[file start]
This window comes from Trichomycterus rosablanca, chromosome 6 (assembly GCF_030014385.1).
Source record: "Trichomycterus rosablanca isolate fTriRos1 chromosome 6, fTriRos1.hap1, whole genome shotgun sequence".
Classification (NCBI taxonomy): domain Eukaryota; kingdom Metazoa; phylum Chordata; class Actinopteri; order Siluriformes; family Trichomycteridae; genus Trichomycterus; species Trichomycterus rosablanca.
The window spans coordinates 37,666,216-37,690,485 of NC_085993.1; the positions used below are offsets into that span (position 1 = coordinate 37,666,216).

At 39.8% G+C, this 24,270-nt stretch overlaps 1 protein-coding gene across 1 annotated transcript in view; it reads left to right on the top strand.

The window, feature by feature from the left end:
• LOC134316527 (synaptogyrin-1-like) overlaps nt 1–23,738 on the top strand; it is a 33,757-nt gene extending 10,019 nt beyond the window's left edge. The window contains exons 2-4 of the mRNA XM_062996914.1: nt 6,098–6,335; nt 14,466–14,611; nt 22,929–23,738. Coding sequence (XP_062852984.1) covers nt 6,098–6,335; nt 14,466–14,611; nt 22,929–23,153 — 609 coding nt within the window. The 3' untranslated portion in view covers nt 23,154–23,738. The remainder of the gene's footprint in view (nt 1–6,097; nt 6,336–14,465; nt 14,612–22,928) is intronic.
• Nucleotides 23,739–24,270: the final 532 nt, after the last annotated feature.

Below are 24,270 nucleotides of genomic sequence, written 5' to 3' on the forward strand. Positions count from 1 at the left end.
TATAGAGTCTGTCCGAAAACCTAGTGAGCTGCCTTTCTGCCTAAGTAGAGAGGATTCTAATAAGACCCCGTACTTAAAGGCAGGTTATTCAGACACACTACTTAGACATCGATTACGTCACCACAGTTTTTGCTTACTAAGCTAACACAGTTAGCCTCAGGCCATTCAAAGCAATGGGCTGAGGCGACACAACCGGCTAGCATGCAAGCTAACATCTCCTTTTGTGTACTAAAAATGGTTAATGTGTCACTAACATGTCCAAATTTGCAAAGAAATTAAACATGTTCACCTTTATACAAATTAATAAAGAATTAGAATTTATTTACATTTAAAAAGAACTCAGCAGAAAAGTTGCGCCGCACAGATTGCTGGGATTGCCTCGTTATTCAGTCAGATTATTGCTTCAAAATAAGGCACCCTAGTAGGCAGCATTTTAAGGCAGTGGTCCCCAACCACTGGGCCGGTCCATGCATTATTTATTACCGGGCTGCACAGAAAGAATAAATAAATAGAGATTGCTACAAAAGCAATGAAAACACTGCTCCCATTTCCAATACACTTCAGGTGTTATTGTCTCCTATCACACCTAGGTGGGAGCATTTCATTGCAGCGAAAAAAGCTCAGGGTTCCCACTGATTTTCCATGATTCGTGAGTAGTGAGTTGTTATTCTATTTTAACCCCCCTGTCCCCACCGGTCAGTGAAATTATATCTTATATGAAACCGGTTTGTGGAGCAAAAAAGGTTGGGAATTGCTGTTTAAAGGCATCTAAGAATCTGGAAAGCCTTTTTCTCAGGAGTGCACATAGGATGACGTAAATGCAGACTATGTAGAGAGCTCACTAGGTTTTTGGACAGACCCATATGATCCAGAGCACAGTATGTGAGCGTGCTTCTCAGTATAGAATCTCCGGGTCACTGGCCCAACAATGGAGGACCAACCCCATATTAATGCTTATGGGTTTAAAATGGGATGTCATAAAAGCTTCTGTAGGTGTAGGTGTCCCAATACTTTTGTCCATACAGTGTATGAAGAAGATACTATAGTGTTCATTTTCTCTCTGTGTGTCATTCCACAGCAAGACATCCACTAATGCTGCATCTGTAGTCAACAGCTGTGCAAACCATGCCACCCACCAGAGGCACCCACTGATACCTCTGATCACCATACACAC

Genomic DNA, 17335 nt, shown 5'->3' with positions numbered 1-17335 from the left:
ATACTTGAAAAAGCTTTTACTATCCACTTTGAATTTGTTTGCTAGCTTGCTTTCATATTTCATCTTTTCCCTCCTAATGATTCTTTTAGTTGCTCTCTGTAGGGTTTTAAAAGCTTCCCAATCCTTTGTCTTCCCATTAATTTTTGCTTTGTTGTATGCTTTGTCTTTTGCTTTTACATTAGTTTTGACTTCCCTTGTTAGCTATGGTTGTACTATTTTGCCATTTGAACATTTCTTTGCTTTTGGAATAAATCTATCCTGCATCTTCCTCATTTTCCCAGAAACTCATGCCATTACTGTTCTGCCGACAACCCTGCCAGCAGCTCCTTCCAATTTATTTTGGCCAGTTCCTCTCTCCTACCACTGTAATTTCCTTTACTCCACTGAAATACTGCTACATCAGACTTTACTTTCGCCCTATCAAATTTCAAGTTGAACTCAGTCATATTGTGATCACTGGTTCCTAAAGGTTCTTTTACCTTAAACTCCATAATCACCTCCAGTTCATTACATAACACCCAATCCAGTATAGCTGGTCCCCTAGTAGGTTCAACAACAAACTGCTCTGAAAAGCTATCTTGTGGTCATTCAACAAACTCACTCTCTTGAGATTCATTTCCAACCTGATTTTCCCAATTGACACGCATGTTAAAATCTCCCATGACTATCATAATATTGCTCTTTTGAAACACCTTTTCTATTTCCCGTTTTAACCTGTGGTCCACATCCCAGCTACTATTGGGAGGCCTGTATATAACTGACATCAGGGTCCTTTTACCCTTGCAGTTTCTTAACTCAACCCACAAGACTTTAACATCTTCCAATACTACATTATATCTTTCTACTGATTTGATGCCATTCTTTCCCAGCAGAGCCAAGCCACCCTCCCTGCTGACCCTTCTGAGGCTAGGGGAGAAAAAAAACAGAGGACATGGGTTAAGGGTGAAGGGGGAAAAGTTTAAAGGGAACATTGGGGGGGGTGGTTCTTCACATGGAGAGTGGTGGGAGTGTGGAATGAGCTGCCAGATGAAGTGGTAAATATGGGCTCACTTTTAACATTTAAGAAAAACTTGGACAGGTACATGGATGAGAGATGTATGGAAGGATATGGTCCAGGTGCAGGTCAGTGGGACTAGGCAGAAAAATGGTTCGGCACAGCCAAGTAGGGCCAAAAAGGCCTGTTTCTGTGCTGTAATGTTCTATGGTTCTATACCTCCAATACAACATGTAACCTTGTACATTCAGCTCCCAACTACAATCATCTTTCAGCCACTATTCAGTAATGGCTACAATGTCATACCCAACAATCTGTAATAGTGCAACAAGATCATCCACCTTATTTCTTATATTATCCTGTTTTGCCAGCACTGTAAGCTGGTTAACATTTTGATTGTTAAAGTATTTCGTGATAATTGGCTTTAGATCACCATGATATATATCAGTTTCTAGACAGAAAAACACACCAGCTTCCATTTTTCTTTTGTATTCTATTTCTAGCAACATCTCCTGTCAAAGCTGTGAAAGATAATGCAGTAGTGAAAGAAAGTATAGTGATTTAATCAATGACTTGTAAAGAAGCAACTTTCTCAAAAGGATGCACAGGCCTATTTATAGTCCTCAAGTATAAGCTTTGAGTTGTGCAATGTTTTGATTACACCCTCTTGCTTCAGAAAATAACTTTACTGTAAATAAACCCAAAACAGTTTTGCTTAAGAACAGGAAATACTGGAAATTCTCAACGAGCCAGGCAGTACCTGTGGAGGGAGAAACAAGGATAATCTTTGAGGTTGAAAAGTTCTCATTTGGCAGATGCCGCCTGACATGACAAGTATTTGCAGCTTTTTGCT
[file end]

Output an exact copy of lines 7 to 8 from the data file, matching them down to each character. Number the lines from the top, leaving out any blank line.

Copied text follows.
• LOC134316527 (synaptogyrin-1-like) overlaps nt 1–23,738 on the top strand; it is a 33,757-nt gene extending 10,019 nt beyond the window's left edge. The window contains exons 2-4 of the mRNA XM_062996914.1: nt 6,098–6,335; nt 14,466–14,611; nt 22,929–23,738. Coding sequence (XP_062852984.1) covers nt 6,098–6,335; nt 14,466–14,611; nt 22,929–23,153 — 609 coding nt within the window. The 3' untranslated portion in view covers nt 23,154–23,738. The remainder of the gene's footprint in view (nt 1–6,097; nt 6,336–14,465; nt 14,612–22,928) is intronic.
• Nucleotides 23,739–24,270: the final 532 nt, after the last annotated feature.